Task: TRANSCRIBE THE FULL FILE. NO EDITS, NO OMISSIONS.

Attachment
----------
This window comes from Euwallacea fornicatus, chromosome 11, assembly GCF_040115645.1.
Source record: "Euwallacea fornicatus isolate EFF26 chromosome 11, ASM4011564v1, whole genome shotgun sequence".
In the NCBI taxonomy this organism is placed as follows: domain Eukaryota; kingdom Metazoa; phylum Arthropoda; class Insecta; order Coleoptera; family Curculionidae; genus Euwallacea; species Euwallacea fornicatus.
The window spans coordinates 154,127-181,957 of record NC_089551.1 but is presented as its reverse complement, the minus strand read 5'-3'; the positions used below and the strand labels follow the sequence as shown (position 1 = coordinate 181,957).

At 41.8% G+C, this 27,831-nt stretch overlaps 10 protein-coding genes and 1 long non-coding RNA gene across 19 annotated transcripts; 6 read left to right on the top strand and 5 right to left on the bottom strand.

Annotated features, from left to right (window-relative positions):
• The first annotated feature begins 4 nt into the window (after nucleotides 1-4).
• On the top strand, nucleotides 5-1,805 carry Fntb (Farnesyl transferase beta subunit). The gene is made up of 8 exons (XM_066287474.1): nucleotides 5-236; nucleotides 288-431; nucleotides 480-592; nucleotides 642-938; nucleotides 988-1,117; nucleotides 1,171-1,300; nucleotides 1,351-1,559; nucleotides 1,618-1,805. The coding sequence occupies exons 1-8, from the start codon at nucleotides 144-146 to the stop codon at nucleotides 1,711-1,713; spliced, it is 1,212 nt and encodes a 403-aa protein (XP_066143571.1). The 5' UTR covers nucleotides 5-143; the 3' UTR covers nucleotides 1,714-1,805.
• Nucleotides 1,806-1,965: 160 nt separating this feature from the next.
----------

This window comes from Euwallacea fornicatus, chromosome 11, assembly GCF_040115645.1.
Source record: "Euwallacea fornicatus isolate EFF26 chromosome 11, ASM4011564v1, whole genome shotgun sequence".
In the NCBI taxonomy this organism is placed as follows: domain Eukaryota; kingdom Metazoa; phylum Arthropoda; class Insecta; order Coleoptera; family Curculionidae; genus Euwallacea; species Euwallacea fornicatus.
The window spans coordinates 154,127-181,957 of record NC_089551.1 but is presented as its reverse complement, the minus strand read 5'-3'; the positions used below and the strand labels follow the sequence as shown (position 1 = coordinate 181,957).

At 41.8% G+C, this 27,831-nt stretch overlaps 10 protein-coding genes and 1 long non-coding RNA gene across 19 annotated transcripts; 6 read left to right on the top strand and 5 right to left on the bottom strand.

Annotated features, from left to right (window-relative positions):
• The first annotated feature begins 4 nt into the window (after nucleotides 1-4).
• On the top strand, nucleotides 5-1,805 carry Fntb (Farnesyl transferase beta subunit). The gene is made up of 8 exons (XM_066287474.1): nucleotides 5-236; nucleotides 288-431; nucleotides 480-592; nucleotides 642-938; nucleotides 988-1,117; nucleotides 1,171-1,300; nucleotides 1,351-1,559; nucleotides 1,618-1,805. The coding sequence occupies exons 1-8, from the start codon at nucleotides 144-146 to the stop codon at nucleotides 1,711-1,713; spliced, it is 1,212 nt and encodes a 403-aa protein (XP_066143571.1). The 5' UTR covers nucleotides 5-143; the 3' UTR covers nucleotides 1,714-1,805.
• Nucleotides 1,806-1,965: 160 nt separating this feature from the next.